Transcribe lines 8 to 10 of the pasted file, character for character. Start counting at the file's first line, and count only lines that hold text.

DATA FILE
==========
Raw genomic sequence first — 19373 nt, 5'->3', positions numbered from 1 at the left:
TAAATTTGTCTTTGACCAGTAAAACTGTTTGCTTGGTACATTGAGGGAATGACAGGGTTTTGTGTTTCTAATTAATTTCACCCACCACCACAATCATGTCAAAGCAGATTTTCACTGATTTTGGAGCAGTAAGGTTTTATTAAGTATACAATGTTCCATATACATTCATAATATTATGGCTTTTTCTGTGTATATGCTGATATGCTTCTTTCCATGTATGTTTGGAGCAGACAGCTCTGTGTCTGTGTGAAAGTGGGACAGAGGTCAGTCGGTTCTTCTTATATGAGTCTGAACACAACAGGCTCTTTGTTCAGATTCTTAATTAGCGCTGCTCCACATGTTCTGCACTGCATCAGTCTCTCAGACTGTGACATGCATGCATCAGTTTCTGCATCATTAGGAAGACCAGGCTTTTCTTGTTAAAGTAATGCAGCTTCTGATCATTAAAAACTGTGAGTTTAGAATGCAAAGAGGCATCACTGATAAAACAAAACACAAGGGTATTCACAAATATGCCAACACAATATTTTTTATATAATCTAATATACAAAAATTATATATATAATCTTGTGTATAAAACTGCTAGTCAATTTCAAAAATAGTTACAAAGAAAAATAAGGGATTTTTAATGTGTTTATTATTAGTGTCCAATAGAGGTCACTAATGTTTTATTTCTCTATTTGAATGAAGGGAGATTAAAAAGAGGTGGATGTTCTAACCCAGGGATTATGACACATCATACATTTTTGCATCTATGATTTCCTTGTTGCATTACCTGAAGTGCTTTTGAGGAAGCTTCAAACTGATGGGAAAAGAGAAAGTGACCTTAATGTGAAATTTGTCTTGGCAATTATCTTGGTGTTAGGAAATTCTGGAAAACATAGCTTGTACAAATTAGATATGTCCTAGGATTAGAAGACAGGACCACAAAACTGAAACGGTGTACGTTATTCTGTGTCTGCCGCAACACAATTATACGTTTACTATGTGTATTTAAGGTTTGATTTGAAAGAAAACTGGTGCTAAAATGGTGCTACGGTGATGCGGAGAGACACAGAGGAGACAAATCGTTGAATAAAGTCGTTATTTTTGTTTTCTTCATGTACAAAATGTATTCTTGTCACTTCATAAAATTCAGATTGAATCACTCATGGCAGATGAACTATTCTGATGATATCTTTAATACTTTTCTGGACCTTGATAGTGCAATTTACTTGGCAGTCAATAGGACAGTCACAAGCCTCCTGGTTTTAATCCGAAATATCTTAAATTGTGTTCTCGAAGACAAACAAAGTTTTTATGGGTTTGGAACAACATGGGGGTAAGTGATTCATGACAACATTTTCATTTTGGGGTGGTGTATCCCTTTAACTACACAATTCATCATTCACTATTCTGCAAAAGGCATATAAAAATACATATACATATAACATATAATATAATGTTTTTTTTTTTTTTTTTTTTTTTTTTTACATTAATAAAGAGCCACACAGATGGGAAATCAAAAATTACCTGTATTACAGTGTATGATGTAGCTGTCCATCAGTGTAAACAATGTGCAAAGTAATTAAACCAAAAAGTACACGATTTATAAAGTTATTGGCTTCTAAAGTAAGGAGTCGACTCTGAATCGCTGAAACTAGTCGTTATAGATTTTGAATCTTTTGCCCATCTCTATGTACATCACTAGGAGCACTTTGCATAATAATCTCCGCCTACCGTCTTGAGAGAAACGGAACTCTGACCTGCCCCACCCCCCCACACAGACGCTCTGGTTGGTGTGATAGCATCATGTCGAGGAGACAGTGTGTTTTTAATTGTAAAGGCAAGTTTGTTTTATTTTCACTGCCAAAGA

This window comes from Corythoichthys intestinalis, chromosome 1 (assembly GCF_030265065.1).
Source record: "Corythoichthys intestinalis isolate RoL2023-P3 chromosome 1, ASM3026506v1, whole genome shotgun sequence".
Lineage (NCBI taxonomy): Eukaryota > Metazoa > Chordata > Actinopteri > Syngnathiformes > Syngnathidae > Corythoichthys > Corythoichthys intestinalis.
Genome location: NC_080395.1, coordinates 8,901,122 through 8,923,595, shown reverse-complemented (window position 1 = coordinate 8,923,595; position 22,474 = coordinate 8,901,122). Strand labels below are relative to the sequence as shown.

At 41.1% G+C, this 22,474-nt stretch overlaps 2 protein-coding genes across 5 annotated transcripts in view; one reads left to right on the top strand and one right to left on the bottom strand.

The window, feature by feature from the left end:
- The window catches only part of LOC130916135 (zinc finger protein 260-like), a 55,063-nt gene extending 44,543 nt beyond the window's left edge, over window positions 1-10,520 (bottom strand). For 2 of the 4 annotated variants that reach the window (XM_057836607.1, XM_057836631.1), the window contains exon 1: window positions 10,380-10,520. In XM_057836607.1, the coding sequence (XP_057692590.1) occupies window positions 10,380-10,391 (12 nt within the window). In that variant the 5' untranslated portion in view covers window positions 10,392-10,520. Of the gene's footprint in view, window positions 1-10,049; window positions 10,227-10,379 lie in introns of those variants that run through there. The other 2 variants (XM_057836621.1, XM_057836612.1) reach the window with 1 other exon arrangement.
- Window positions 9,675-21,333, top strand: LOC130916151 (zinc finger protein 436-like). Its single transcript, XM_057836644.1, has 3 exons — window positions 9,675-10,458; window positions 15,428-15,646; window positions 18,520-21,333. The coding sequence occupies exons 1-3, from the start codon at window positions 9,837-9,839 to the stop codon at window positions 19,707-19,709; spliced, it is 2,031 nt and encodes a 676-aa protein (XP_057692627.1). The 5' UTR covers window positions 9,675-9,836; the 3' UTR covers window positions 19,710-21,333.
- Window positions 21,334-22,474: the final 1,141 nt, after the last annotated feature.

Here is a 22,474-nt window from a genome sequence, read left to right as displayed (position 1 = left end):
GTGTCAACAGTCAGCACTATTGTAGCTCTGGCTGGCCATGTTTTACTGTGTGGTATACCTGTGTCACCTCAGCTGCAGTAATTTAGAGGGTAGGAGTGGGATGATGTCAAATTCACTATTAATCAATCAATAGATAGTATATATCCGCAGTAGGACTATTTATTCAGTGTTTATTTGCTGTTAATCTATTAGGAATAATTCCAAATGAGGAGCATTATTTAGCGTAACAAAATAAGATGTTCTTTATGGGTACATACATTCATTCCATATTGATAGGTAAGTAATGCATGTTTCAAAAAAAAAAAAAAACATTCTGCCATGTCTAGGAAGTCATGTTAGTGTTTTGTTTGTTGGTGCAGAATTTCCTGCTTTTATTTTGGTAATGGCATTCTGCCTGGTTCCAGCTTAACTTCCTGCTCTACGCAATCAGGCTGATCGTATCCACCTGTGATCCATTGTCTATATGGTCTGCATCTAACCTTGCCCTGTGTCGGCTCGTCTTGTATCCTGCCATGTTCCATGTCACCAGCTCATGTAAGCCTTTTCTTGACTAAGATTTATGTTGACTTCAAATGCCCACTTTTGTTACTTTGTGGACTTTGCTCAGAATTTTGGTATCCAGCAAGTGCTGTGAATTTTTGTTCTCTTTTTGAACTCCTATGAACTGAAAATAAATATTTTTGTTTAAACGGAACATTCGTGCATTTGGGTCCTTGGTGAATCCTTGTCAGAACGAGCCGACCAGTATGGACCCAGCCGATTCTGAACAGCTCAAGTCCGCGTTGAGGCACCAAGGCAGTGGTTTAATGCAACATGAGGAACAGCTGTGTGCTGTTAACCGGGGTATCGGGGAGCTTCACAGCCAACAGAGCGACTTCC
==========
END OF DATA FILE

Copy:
The window, feature by feature from the left end:
- The window catches only part of LOC130916135 (zinc finger protein 260-like), a 55,063-nt gene extending 44,543 nt beyond the window's left edge, over window positions 1-10,520 (bottom strand). For 2 of the 4 annotated variants that reach the window (XM_057836607.1, XM_057836631.1), the window contains exon 1: window positions 10,380-10,520. In XM_057836607.1, the coding sequence (XP_057692590.1) occupies window positions 10,380-10,391 (12 nt within the window). In that variant the 5' untranslated portion in view covers window positions 10,392-10,520. Of the gene's footprint in view, window positions 1-10,049; window positions 10,227-10,379 lie in introns of those variants that run through there. The other 2 variants (XM_057836621.1, XM_057836612.1) reach the window with 1 other exon arrangement.
- Window positions 9,675-21,333, top strand: LOC130916151 (zinc finger protein 436-like). Its single transcript, XM_057836644.1, has 3 exons — window positions 9,675-10,458; window positions 15,428-15,646; window positions 18,520-21,333. The coding sequence occupies exons 1-3, from the start codon at window positions 9,837-9,839 to the stop codon at window positions 19,707-19,709; spliced, it is 2,031 nt and encodes a 676-aa protein (XP_057692627.1). The 5' UTR covers window positions 9,675-9,836; the 3' UTR covers window positions 19,710-21,333.